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Difference between revisions of "EU Codefest 2012"
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=== Debian packaging ===
=== Debian packaging ===
Revision as of 06:03, 28 July 2012
EU-codefest 2012 was 19 and 20 July in Lodi Italy
The EU-Codefest took place on 19 and 20 July 2012, in Lodi, Italy, near the Bergamo and Milano airports (Bergamo is a hub for Ryanair).
The EU-Codefest is modeled on the successful biohackathons in Japan, though we like it more free-flowing.
The weekend after 21 and 22 July continued (unofficially) to have a good time, and organised some outings.
Organising committee: Francesco Strozzi, Raoul Bonnal and Pjotr Prins
Three main topics were worked on during the CodeFest:
- NGS and high performance parsers for OpenBio projects.
- RDF and semantic web for bioinformatics.
- Bioinformatics pipelines definition, execution and distribution.
During the conference we discussed current issues and added
- Service discovery and integration (Debian, BioMoby, biogems.info, BioLinux)
- Workflow (bio-ngs, Galaxy, Taverna)
- PBS (bio-ngs)
- bio-maf introducing into pipeline
- biogems.info (Debian packages)
- bio-table (RDF support)
The following talks/introductons were given at the Codefest:
- Semantic Web for Bioinformatics by Toshiaki Katayama, Tokyo, Japan
- Writing the worlds fastest GFF3 parser by Marjan Povolni, Faculty of Technical Sciences Novi Sad, Serbia
- BioWSR Bioinformatic Web Services Registry project update by José María Fernández González, Protein Design Group, CNB-CSIC Cantoblanco, Madrid, Spain
- RNA-seq project introduction by James Tojo, Karolinska University, Stockholm, Sweden
- Software resources for Bioinformatics, including http://biogems.info/ by Pjotr Prins, Wageningen University, The Netherlands
We worked on developing bio-ngs to better handle pipelines
and reproducible workflows, plus semantic databases to manage and query NGS sec
ondary analysis data.
Adding a list of BioLinux Software packages to biogems.info
We recognise is it often hard to find relevant information on current software packages. At the USA codefest, a week earlier, Brad Chapman and Hervé Ménager created a Manifest of bioinformatics packages installed on a running CloudBiolinux system (VM). At the EU codefest a web representation was created that parsed the manifest, pulled some more information from the Debian package information and generates the page http://www.biogems.info/biolinux.html.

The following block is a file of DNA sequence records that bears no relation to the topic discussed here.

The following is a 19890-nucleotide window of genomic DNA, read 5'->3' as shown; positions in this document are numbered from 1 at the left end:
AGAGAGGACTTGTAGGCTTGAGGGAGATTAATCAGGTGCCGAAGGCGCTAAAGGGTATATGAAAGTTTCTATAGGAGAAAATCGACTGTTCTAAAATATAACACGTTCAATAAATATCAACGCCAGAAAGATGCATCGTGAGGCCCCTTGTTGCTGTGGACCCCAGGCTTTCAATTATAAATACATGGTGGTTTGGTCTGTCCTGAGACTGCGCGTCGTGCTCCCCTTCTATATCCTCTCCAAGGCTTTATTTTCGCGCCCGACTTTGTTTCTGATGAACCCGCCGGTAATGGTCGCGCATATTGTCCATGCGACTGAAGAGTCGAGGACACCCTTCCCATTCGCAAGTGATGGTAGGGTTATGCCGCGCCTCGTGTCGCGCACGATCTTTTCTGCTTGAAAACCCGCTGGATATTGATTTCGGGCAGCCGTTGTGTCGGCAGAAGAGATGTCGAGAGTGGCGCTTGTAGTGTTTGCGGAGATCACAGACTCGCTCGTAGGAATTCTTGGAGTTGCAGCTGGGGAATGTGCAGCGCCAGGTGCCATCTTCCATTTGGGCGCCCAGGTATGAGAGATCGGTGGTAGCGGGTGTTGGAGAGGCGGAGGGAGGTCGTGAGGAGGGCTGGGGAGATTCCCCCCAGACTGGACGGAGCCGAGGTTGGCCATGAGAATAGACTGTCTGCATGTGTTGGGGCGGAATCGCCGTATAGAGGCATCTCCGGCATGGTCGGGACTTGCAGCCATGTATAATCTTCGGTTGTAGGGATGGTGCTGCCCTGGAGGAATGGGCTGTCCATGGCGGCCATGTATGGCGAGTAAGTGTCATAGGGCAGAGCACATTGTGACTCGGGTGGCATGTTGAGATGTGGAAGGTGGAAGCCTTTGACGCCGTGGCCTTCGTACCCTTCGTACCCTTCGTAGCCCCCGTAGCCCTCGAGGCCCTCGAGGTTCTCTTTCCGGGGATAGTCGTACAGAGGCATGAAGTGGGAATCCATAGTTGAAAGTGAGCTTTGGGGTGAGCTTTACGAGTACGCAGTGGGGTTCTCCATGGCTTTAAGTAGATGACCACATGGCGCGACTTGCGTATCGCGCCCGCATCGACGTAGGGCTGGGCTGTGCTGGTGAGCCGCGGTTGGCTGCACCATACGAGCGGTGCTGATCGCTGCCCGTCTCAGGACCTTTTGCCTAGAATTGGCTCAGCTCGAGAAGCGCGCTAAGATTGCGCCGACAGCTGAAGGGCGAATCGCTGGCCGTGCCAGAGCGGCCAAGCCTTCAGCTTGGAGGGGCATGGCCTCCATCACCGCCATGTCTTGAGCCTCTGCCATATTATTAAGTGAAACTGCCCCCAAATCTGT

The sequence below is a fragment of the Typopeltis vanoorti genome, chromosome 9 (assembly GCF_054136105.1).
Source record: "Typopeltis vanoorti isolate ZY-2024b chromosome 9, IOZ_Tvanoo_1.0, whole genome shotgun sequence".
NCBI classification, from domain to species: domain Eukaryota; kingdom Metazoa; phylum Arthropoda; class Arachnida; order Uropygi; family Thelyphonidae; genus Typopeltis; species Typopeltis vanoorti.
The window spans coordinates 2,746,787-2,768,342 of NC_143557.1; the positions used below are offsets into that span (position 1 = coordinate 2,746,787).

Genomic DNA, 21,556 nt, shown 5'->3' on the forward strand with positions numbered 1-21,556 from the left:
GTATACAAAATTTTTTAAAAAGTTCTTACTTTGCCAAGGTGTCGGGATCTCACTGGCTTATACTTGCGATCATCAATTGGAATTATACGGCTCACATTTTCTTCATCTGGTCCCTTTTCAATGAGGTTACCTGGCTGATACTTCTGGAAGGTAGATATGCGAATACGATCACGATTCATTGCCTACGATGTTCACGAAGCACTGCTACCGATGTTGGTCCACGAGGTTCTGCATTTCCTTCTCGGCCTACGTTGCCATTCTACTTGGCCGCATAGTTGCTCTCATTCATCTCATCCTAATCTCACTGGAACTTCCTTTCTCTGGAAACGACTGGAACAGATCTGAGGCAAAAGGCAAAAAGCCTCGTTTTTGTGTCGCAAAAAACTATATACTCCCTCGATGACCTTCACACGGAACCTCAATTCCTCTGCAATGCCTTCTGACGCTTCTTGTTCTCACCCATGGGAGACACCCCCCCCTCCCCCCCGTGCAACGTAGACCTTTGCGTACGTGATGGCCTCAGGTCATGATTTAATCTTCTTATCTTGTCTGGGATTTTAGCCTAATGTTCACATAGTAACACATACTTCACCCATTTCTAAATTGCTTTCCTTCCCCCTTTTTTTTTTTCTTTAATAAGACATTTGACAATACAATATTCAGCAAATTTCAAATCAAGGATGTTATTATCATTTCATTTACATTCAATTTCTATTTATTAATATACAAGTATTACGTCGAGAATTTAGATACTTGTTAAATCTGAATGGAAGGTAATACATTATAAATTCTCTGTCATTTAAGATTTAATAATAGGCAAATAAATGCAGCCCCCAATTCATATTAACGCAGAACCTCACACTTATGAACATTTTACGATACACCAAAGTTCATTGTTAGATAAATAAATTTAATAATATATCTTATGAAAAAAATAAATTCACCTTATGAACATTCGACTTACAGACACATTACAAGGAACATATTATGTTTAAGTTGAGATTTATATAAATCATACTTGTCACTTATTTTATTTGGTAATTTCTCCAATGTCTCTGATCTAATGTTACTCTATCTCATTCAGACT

In bioinformatics, and in general life sciences, there are plenty of web services built following the different web service paradigms and bioinformatic web service variants: REST , SOAP, BioMOBY, DAS, BioMart, etc... Although there are already web service repositories like BioMOBY and web service catalogues like BioCatalogue or DASRegistry, we feel that many of the existing solutions are not extensible enough to be applied to new web service paradigms. Even worse, in some cases the source code of the registry is not available, so it cannot be reused, improved or extended.
So we (at INB) started the design and implementation of a new web service repository (in Ruby) that will allow us (and anyone using the codebase we are developing) to document and manage the web services developed by different groups, being open and extensible to the entire range of web service paradigms and variants used in bioinformatics. Due to the large web service portfolio the INB possesses, one of the main concerns when designing BioWSR was that web services from any paradigm should be describable at a certain level. As the new registry is strongly inspired by the BioMOBY repository, one requisite was that RDF triples should be a superset of the ones used in BioMOBY to make it backward compatible.
During the codefest we collected info on what requirements are there for GFF3/GTF tools, and worked on Debian packages for the same tools
We were working on NGS, more specifically looking to our RNA sequencing project... Just wanted to check with you guys if everyone follows the same methods/pipeline for RNA sequencing. Also managed to set up Gbrowser with help of Paulo for our RNA seq project and also looked to other visualization tools. Meeting you guys and learning from the group was really helpful. Now I have a feeling to work on some of the open source projects but I guess I need to learn bit more to reach that level.